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Hip-hop health, a 'party with a purpose'

By Stephanie Smith CNN | 9/29/2013, 12:35 p.m.
The classroom walls tremble as a room full of 8-year-olds bob heads, shrug shoulders and wriggle around in sync with the thud of the bass. Photo courtesy of Hip Hop Public Health.

"We found that caloric purchases declined by about 25%," Williams said. "So they were buying more healthy items as a result of the intervention."

The lingering question for this intervention -- and for the Hip Hop Public Health program more generally -- is how to sustain this change.

After reaching tens of thousands of children in New York, Hip Hop Public Health got a shout-out -- and a request to collaborate -- from the Partnership for a Healthier America, whose ambassador is first lady Michelle Obama.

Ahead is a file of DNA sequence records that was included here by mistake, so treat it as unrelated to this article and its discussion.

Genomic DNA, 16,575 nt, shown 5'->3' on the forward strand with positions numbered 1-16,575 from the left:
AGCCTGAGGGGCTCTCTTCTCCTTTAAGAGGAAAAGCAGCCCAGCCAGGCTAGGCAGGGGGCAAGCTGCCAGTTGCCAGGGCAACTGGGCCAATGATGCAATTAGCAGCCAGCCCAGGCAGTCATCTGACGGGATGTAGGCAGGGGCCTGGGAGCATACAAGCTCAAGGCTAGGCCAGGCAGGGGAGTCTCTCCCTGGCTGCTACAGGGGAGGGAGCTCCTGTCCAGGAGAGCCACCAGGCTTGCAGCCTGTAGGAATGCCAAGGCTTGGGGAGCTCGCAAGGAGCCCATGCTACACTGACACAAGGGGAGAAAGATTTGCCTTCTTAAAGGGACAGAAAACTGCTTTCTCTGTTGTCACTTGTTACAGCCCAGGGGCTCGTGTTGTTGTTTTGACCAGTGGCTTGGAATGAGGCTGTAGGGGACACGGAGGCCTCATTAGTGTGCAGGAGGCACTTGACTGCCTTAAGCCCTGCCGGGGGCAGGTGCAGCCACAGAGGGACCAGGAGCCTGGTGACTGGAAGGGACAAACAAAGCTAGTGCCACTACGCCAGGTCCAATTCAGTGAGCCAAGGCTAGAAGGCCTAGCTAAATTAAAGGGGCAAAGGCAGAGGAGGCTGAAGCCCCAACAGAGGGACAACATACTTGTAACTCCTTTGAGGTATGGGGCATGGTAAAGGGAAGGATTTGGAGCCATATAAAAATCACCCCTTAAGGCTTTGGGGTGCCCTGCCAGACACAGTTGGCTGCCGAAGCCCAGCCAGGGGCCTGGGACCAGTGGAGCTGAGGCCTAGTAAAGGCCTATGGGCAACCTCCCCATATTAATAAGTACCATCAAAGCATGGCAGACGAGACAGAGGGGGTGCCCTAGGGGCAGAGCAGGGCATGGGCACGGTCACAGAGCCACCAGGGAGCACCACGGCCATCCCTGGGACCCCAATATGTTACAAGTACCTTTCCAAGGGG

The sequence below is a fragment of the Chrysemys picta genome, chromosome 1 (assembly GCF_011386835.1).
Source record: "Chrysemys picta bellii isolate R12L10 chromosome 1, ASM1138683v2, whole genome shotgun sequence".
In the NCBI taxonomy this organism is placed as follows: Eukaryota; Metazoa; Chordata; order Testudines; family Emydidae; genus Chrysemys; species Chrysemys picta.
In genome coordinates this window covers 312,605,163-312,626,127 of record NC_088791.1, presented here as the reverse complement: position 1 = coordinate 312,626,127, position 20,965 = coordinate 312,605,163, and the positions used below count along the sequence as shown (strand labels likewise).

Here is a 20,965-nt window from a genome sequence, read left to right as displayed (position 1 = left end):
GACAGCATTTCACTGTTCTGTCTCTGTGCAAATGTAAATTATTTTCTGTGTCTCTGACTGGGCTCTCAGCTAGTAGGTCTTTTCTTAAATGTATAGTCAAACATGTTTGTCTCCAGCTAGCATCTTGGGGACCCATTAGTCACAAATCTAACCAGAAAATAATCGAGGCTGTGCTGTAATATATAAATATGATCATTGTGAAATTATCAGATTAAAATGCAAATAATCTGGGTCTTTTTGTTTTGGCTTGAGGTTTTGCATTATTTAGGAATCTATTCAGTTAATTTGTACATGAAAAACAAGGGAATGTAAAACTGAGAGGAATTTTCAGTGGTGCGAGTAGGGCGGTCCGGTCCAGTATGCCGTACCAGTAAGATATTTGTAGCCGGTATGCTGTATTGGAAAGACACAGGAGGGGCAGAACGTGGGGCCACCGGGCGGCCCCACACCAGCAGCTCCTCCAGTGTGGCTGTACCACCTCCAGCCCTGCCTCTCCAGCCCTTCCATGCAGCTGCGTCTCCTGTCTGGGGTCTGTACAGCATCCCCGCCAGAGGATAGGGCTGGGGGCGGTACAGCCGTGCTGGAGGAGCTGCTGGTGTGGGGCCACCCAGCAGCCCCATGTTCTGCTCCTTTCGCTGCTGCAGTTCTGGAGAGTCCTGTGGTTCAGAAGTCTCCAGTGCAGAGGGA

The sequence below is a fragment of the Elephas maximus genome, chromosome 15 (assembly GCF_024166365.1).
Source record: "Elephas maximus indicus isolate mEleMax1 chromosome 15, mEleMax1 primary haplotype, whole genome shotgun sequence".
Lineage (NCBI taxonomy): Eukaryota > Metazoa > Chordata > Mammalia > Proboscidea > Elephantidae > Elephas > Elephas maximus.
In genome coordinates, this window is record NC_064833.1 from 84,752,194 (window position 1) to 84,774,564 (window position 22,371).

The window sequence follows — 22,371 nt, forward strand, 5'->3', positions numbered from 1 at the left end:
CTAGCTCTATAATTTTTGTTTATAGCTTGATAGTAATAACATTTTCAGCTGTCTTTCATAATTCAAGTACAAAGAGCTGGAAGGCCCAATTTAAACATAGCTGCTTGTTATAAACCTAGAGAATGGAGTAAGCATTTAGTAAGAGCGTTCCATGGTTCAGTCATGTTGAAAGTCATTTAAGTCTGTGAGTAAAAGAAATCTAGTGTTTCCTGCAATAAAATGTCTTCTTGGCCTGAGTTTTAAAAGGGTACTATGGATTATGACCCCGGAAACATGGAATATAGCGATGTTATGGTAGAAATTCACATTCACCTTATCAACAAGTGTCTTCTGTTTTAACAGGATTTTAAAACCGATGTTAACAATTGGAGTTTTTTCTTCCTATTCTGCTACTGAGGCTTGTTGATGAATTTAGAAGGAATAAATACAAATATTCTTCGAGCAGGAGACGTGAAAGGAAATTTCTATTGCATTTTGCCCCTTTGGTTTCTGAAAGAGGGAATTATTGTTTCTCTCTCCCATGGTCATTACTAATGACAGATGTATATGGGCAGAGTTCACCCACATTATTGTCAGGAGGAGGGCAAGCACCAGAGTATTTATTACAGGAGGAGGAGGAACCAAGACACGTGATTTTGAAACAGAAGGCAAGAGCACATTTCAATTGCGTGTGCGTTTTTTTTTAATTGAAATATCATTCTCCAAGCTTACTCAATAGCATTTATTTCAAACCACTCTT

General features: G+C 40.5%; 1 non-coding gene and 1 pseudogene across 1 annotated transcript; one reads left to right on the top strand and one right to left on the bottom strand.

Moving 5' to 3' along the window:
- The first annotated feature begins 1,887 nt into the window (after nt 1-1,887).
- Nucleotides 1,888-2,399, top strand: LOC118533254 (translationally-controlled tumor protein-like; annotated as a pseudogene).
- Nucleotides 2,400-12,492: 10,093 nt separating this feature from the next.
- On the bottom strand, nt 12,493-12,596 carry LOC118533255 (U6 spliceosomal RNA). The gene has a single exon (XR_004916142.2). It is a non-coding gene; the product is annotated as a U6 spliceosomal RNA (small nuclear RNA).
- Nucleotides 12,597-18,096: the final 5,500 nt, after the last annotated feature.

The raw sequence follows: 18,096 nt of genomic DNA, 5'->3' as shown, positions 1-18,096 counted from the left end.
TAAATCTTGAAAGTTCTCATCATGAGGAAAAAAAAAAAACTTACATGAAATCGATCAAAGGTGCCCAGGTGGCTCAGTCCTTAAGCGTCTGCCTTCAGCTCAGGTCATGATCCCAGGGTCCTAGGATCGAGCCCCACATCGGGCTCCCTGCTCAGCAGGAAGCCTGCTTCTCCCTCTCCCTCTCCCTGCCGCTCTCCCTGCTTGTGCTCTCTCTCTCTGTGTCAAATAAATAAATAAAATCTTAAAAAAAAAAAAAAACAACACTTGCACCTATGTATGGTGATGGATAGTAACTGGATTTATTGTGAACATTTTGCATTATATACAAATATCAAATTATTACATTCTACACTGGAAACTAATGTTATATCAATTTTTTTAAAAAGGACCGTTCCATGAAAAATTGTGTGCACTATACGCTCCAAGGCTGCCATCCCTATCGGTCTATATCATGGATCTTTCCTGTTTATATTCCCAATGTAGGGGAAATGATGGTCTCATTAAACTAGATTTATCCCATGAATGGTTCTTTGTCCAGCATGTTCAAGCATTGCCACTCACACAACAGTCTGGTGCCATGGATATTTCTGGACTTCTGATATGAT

What evolved from that partnership is an album, releasing Monday, called "Songs for a Healthier America."

The album moves the songs beyond hip-hop into other genres (some of the artists contributing to the album include Ashanti, Travis Barker and Matisyahu) and will be distributed, along with a curriculum, to schools nationwide.

Williams is convinced the model that began in New York, with a neurologist and a few rappers, could make a powerful impact in schools across the country.

"This really teaches us how impressionable kids are and how we have an opportunity to shape their behaviors at a young age," he said.

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